- Who has been the primary care giver?
- Which party is most likely to foster a good relationship with the non-custodial parent?
- Which party is most likely to care about the child’s academic performance?
- Does one of the parties abuse alcohol or drugs?
- Has one of the parties been charged or convicted with a misdemeanor or felony?
- Which party is able to provide a separate bedroom for the child?
- Has there been any domestic violence in the home?
Divorcing couples often tackle custody and visitation issues as soon as they separate. Courts generally honor any custody agreements divorcing parents reach regarding their children. When custody is contested, some courts will require parents to participate in a mandatory mediation session. Mediation is an alternative dispute resolution process where divorcing couples work with a specially trained neutral third party to try and resolve some or all of their disagreements. If mediation is unsuccessful, the Court will determine custody. The Court will reach decisions about custody and visitation after considering what arrangement will serve the best interests of the child. Courts often use custody evaluations performed by an outside expert to help them reach such a determination.
Biological parents must financially support their children. That obligation lasts until the child reaches 18 or graduates from high school, or until age 22 if a full time student at an accredited college, whichever is longer, unless the child is disabled. The responsibility to provide support in the form of regular payments generally arises when one parent has primary custody of the child. Either parent may be ordered to pay support depending upon how custody is arranged. An unmarried mother may also file a petition for child support in family court and an order for support will be entered once paternity has been established.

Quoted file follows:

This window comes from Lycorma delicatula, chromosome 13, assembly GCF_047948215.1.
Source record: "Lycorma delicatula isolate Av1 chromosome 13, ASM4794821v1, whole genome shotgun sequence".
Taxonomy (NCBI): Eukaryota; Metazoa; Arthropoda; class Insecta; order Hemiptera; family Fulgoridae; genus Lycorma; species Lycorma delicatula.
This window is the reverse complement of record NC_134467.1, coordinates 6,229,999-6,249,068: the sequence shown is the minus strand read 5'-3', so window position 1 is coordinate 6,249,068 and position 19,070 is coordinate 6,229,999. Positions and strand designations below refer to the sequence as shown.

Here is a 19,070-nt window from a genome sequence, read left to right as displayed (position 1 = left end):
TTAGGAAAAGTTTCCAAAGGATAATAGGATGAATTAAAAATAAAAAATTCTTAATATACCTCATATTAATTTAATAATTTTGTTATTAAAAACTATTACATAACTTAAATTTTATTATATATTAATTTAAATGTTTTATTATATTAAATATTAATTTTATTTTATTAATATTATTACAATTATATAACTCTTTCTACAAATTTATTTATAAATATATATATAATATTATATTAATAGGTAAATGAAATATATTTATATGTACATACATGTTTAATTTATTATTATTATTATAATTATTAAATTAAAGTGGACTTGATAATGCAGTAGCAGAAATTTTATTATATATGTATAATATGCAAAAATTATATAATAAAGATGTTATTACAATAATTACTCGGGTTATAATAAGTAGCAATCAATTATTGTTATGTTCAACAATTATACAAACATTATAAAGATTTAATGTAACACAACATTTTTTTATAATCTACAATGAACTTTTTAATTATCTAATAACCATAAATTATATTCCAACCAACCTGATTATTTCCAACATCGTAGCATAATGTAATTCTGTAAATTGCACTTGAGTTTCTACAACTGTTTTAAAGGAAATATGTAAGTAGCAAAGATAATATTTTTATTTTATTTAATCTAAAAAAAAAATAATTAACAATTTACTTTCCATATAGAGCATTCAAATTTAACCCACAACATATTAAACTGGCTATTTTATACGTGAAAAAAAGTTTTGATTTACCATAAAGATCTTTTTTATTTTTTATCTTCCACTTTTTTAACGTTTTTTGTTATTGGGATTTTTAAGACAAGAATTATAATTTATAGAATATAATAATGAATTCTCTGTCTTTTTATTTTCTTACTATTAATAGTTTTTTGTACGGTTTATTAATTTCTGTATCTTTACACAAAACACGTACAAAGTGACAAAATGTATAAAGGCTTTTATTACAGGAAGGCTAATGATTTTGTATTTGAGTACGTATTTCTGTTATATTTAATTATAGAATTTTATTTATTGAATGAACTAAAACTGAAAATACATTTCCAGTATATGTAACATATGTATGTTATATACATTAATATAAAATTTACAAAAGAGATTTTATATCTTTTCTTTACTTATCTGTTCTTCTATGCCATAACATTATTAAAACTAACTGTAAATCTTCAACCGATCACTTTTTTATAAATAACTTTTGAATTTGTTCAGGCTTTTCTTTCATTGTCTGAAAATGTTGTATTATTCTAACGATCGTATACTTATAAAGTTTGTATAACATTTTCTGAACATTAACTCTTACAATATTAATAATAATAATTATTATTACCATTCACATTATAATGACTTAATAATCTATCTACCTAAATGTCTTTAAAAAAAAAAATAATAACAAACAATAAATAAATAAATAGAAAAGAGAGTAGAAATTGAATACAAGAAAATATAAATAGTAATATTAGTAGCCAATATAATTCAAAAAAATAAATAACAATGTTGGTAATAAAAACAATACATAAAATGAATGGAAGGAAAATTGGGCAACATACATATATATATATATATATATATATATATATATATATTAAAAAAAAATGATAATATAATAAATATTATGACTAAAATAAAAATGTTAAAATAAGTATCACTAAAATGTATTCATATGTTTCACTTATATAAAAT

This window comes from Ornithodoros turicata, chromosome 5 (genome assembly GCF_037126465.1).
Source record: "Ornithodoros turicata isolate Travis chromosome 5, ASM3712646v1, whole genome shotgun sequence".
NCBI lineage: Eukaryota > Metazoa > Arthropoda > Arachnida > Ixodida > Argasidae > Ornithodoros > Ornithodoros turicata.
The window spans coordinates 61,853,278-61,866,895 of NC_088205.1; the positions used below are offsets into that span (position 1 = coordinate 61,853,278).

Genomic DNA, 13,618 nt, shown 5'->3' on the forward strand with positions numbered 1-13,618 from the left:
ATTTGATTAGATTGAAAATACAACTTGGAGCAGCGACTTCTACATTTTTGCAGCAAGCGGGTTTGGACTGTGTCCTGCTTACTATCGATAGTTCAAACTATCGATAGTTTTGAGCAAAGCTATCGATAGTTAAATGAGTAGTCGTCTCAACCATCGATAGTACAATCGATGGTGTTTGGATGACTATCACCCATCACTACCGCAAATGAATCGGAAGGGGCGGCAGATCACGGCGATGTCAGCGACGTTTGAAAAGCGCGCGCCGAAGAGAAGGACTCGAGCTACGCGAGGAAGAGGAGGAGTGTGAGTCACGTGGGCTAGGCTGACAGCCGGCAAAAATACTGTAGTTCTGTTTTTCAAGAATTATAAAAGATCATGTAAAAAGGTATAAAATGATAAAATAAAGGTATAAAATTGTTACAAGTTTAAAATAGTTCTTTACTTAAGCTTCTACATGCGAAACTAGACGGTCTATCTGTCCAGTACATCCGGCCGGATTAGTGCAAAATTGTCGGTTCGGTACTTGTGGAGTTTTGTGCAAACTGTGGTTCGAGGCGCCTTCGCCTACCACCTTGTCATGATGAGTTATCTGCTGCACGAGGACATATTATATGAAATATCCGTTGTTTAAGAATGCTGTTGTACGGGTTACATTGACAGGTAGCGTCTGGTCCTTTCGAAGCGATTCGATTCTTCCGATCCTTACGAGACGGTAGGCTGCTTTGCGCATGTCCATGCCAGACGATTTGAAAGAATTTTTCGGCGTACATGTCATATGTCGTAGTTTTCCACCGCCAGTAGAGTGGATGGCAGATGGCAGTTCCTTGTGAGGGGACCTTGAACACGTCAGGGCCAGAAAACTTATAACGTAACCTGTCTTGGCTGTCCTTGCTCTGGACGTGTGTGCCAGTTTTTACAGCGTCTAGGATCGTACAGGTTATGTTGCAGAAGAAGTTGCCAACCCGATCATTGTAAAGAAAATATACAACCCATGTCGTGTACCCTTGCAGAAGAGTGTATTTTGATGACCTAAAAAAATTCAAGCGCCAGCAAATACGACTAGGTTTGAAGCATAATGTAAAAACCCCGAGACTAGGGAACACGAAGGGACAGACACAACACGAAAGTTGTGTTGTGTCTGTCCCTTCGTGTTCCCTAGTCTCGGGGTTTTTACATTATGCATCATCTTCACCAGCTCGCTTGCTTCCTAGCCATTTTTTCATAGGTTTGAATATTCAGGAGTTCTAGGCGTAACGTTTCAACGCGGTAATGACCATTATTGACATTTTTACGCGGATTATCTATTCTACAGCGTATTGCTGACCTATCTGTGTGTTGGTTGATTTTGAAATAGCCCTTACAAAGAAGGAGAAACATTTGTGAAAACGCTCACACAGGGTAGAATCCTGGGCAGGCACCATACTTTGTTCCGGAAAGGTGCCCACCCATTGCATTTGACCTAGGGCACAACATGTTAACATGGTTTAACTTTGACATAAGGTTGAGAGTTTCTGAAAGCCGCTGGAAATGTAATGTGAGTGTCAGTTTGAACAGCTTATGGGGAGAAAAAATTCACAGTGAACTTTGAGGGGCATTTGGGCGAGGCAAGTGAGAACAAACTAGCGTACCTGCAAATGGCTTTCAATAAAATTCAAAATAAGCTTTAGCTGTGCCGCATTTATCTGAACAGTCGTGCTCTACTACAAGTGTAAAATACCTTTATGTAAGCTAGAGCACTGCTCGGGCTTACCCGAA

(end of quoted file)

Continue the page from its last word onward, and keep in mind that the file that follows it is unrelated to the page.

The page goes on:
The amount of support is set after the needs of the child and the parent’s income are assessed through the use of specific guidelines. The paying parent must regularly make the ordered payments, normally by payroll deduction to the Missouri Child Support Clearinghouse. Failure to remain current with child support obligations exposes the paying parent to significant penalties. Along with the family Court, the office of Child Support Enforcement has the power to suspend professional or business licenses, take away driver’s and recreational licenses. The Courts may also require payment of future owed sums in advance or place non-paying parents in jail when child support obligations are overdue.
Once support has been ordered, both parents have the right to request changes if there is a change in the financial situation of the paying parent. Because of the requirements involved in child support, parents can benefit from the advice and involvement of an experienced family law attorney when child support issues arise.
The process of establishing legal parentage for a father is called Paternity. Although Missouri recognizes the rights of a father if the mother has added his name to the birth certificate, full legal rights are granted only if the father was married to the mother at the time of birth or if there is a finding in the Courts determining Paternity. This can be an agreed action, where the mother and the father both sign a Petition stating that they are the parents of the child. Or if the mother or the father deny paternity, the Court may order a simple DNA test. Once Paternity is proven, the father is ordered to pay child support and given visitation with the child. Legal paternity also gives the father a very strong case for custody if the mother is ever found to be unable to properly care for the child.
We can help you establish guardianship for a minor child or an incapacitated adult. This can be a temporary arrangement or a permanent arrangement. Guardians in Missouri must be free from any felony convictions and be willing to see to the care and comfort of the child or incapacitated adult.
If you need to re-establish your maiden name or change the name of your children, we can help you with the Courts.